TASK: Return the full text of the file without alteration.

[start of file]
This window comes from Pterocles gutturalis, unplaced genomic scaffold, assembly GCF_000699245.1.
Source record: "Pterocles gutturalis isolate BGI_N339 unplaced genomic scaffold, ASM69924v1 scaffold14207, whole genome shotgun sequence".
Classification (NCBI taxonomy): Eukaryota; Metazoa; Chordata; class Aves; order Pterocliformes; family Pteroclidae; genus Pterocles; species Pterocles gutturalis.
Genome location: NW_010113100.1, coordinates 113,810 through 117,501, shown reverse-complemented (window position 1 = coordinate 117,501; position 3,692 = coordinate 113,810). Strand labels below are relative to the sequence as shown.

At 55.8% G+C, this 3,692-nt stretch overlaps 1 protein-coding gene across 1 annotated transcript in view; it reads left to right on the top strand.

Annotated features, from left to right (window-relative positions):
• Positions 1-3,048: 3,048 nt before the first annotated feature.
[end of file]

This window comes from Pterocles gutturalis, unplaced genomic scaffold, assembly GCF_000699245.1.
Source record: "Pterocles gutturalis isolate BGI_N339 unplaced genomic scaffold, ASM69924v1 scaffold14207, whole genome shotgun sequence".
Classification (NCBI taxonomy): Eukaryota; Metazoa; Chordata; class Aves; order Pterocliformes; family Pteroclidae; genus Pterocles; species Pterocles gutturalis.
Genome location: NW_010113100.1, coordinates 113,810 through 117,501, shown reverse-complemented (window position 1 = coordinate 117,501; position 3,692 = coordinate 113,810). Strand labels below are relative to the sequence as shown.

At 55.8% G+C, this 3,692-nt stretch overlaps 1 protein-coding gene across 1 annotated transcript in view; it reads left to right on the top strand.

Annotated features, from left to right (window-relative positions):
• Positions 1-3,048: 3,048 nt before the first annotated feature.